Friday, November 23, 2007

Oh, Kolkata!

There is much irony in the surprising denouement. It was not the Trinamool Congress, the bete noire of the Left in the state that is involved in Wednesday’s serious and violent turn in Kolkata. It is not the Maoists who are throwing down the gauntlet to the reactionary Left Establishment. Nor is it the marginal Left radical group, the Socialist Unity Centre of India (SUCI). The clash on Wednesday was between the police and members of the protesting All India Minority Forum (AIMF). The Left has always prided itself on its pro-minority, including right-wing Muslim groups, stand and policy. It is now the reactionary Muslim groups who have turned hostile. It is a dangerous situation.

In a sense, the situation in Kolkata on Wednesday is a throwback to the ugly, violent city of the 1970s, when the Naxalites unleashed violence, and the state government of the time with help from orthodox Leftists now in power, have brutally crushed them. There is a clear hint now that violence of those days which had become a fading memory in Kolkata is back with a vengeance as it were. It seems to be the beginning of the end for the long reign of the Left Front in West Bengal.

The debate in Lok Sabha even as the situation was worsening in Kolkata seemed to follow the predictable pattern, where debating points were scored from all sides. The BJP spared no ammunition in castigating the Buddhadeb Bhattacharjee government. The Samajwadi Party (SP) and the Janata Dal (U) supported the Left Front and pointed to the anomalies in the ground situation. And the Congress was forced into discreet silence. It also degenerated into Gujarat 2002 riots versus Nandigram 2007 terror and violence as though each served to extenuate the moral and legal guilt of one with the failure of the other. It has to be stated clearly that the 2002 state-sponsored pogrom against the Muslims remains an indelible black mark for the Modi government and for the Vajpayee-led NDA government at Centre at the time. The Left front government in Kolkata on its part just cannot distance itself from the terrorism of the CPI-M cadre in Nandigram as Chief Minister Buddhadeb Bhattacharjee tried to do.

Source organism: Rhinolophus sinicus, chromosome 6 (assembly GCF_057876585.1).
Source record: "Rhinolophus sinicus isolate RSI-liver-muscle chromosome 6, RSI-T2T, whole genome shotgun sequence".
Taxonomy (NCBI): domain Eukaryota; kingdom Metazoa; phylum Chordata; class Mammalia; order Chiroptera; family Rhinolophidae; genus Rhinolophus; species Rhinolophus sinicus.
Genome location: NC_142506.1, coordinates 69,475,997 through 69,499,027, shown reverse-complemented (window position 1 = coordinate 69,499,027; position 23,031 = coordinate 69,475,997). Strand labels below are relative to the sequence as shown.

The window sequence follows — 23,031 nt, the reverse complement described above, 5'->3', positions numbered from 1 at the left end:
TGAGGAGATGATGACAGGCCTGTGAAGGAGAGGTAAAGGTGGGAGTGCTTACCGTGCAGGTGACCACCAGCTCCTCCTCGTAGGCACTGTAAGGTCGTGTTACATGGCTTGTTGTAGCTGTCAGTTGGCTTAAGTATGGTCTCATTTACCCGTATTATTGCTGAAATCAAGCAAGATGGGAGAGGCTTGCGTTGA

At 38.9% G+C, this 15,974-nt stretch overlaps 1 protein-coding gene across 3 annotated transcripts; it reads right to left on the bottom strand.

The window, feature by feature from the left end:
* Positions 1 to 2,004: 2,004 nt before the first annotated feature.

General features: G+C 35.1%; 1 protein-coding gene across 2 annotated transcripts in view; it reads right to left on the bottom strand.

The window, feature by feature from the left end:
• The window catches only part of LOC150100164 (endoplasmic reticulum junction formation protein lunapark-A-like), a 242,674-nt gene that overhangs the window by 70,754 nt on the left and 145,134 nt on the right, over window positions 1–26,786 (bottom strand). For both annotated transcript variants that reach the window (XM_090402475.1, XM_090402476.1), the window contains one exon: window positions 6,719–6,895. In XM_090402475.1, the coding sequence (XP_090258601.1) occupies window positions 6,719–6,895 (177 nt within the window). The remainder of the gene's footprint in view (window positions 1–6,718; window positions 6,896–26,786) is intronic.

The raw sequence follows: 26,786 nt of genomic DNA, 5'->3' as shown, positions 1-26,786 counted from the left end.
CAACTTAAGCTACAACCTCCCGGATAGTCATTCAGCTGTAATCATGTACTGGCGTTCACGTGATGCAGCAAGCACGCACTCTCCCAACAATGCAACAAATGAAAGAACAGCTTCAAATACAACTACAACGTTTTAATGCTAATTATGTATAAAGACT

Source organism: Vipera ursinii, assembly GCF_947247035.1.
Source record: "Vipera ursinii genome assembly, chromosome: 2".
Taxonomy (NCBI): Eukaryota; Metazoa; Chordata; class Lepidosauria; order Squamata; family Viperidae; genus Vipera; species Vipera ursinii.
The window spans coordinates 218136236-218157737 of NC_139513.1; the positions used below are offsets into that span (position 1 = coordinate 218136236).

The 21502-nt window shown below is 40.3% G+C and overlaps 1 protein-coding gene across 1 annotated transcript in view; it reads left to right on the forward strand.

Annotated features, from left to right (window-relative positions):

The trouble in Nandigram and in Kolkata is no more a mere law-and-order problem. It stems from a deeper social and political discontent. The communists are playing the proverbial ostrich, refusing to recognize the ramifications of the problem. It is not just about locating a SEZ in Nandigram or in Singur. People somehow are not willing any more to accept the tyranny of the CPI-M cadres who have become a law unto themselves. Either the Marxists rein in the arrogant party cadres, or the people in the state will throw them out. They must remember 1989. The communist regimes in East Europe crumbled like a pack of cards. It is not wise to ignore history.

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